Communication in focus at WWWeek At Home
World Water Week has always tried to be at the forefront when it comes to inclusion and has received much attention for its Gold Standard that promotes equality and innovation. Still, the conversation about water topics needs to reach many more people across the world and one of the main conclusions after World Water Week 2018 was that communication is one of the future’s greatest challenges.
This may be even more true today and when World Water Week 2020 had to be cancelled due to Covid-19, the organizers at SIWI soon decided to instead offer an alternative digital arena for important conversations about water and climate. The result is WWWeek At Home, a unique series of 120 sessions that anyone can join, free of charge, to learn about water-related challenges and solutions.
“Many people are not aware of the role of water for food, health, the climate and the economy. WWWeek At Home will help us reach new groups and bring together people from many different backgrounds,” says Gabriela Suhoschi, Director World Water Week & Prizes at SIWI.
One way we will help reach newer audiences is by sharing graphic recordings illustrating key messages from ten sessions. The initiative stems from The Government of the Netherlands, one of the WWWeek At Home partners.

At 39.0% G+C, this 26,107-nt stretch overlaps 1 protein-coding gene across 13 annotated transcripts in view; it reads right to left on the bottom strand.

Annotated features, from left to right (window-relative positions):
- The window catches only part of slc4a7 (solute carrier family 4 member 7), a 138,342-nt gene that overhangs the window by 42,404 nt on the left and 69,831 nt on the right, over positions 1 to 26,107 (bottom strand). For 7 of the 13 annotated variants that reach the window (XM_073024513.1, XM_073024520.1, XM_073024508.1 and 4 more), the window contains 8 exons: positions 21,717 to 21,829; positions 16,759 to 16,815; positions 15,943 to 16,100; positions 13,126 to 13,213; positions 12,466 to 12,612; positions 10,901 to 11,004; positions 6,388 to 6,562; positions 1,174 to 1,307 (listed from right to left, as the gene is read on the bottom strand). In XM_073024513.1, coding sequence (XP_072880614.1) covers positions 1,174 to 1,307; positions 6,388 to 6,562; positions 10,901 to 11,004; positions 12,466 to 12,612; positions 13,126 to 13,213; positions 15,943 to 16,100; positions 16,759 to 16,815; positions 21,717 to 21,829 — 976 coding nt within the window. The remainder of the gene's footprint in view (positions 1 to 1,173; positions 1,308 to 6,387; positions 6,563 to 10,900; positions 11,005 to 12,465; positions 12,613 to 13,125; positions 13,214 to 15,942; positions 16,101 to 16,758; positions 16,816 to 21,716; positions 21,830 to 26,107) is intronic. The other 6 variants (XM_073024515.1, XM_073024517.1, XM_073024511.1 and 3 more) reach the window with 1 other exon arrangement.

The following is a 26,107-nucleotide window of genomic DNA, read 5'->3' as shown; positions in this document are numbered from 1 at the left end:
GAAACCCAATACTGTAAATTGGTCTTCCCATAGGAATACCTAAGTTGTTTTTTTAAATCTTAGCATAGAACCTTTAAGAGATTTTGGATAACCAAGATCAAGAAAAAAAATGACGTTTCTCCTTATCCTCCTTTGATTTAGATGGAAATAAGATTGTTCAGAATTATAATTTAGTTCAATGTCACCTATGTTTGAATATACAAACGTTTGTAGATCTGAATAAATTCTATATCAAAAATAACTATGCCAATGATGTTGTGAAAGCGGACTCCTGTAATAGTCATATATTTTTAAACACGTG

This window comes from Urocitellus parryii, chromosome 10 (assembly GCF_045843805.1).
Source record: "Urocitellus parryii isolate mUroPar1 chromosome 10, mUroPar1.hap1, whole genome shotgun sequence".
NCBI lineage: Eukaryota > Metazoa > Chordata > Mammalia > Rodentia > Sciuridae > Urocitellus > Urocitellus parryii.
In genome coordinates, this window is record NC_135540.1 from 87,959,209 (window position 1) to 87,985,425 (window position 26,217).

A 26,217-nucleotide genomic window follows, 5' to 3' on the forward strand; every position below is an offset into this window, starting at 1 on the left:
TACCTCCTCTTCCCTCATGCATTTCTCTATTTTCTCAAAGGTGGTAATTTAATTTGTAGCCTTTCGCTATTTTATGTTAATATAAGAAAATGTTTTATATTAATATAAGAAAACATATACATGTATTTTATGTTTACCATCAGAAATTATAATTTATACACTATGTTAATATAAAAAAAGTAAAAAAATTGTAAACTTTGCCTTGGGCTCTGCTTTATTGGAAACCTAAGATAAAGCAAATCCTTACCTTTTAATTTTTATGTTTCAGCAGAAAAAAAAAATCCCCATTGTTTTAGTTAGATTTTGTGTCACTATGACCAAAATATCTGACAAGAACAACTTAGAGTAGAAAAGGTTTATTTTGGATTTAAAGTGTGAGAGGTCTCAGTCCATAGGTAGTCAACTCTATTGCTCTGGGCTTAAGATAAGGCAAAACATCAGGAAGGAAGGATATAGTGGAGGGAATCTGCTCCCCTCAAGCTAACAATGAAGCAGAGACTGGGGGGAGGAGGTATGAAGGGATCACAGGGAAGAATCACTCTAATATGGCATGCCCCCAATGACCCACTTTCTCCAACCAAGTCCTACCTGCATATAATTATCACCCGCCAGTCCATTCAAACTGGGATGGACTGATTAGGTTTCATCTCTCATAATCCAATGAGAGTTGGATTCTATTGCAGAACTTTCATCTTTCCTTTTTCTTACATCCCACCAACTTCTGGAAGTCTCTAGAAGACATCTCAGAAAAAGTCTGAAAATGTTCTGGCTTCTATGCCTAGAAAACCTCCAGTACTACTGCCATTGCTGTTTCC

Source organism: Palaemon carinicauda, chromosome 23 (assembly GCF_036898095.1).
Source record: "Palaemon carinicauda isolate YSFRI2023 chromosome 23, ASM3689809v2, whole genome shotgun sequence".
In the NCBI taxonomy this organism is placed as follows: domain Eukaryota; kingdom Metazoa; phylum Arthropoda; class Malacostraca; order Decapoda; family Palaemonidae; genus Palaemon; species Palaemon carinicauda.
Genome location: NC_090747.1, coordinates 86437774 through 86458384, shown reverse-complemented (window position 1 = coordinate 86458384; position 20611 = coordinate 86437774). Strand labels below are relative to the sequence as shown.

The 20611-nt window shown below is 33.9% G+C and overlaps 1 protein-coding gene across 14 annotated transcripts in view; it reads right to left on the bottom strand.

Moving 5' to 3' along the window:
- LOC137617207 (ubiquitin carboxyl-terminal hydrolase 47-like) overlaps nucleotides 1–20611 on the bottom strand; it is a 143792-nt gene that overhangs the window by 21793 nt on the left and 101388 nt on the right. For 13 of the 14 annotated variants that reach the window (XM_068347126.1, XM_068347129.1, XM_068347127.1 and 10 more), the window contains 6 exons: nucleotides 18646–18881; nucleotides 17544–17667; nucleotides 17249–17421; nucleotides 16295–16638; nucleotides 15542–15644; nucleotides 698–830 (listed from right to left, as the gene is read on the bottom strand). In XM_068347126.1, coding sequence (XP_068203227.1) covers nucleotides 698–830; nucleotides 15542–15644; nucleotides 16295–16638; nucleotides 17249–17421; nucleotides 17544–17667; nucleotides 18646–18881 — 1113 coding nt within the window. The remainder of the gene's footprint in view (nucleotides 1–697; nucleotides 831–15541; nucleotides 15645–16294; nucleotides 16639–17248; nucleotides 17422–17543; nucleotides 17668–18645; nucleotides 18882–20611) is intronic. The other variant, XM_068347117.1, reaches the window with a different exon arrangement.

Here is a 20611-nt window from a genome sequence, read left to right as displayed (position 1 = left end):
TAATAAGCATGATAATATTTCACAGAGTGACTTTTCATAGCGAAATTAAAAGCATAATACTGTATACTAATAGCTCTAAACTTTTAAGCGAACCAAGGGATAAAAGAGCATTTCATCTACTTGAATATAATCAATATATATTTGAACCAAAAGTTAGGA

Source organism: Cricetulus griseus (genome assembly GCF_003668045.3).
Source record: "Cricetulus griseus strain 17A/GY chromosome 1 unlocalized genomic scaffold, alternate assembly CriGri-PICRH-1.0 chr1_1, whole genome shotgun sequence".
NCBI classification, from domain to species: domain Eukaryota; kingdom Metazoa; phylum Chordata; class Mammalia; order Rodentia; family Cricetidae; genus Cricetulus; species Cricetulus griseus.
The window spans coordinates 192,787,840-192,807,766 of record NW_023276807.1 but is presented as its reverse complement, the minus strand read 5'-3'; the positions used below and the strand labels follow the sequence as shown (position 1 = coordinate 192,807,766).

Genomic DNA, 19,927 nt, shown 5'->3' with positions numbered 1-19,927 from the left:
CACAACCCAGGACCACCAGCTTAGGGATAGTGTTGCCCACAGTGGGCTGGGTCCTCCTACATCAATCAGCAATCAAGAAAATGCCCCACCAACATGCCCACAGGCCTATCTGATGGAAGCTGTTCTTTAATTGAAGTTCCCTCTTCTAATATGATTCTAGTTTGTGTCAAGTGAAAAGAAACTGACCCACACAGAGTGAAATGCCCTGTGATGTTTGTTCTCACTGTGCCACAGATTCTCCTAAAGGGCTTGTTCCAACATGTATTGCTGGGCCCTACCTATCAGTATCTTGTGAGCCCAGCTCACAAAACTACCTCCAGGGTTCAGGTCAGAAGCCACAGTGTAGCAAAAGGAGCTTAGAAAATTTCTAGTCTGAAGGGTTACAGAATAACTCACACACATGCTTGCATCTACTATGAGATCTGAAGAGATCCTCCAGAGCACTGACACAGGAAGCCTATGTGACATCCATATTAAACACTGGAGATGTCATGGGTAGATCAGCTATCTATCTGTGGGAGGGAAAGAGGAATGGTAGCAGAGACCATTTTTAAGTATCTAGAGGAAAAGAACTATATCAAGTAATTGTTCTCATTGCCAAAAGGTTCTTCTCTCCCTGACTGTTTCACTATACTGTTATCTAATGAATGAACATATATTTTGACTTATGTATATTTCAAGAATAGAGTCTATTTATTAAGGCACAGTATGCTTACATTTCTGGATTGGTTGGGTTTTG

Aart van der Horst, Senior Policy Adviser Water at the Ministry of Foreign Affairs, the Netherlands, explains: “The Covid-19 crisis forced us to think about new ways to get our messages to people. Speaking for myself, my brain remembers pictures, not words. This drew me to the idea of the cartoons. I hope they will always bring a smile to our faces when we think about the first World Water Week At Home.”
Adrian Puigarnau, Senior Manager World Water Week & Prizes, describes the use of cartoons as a great way to reach new groups. “With this initiative we want to provide an easy entry point for stakeholders who are not familiar with the water conversation but who should be part of the discussion to help find sustainable solutions to today’s challenges,” he says.
SIWI also encourages journalists to report about water issues. In addition to training programmes for reporters, the organization has for many years offered scholarships to journalists from low-income countries to travel to World Water Week.
Building upon this experience, SIWI will in 2021 launch the new World Water Week Communications Initiative, thanks to a grant the Grundfos Foundation. The idea is to further leverage the World Water Week platform to build journalist and communication capacity. This should facilitate and encourage effective storytelling and outreach on water issues towards audiences beyond the water community. Read more about the new World Water Week Communications Initiative.
Adrian Puigarnau believes that communication will be increasingly important in the future. “People need to start protecting and valuing water, but in many places, this will require a major shift in attitudes. We need communication that inspires people to look at water in a new way,” he says.
To learn more about all the 120 sessions and join WWWeek At Home, check out the programme here.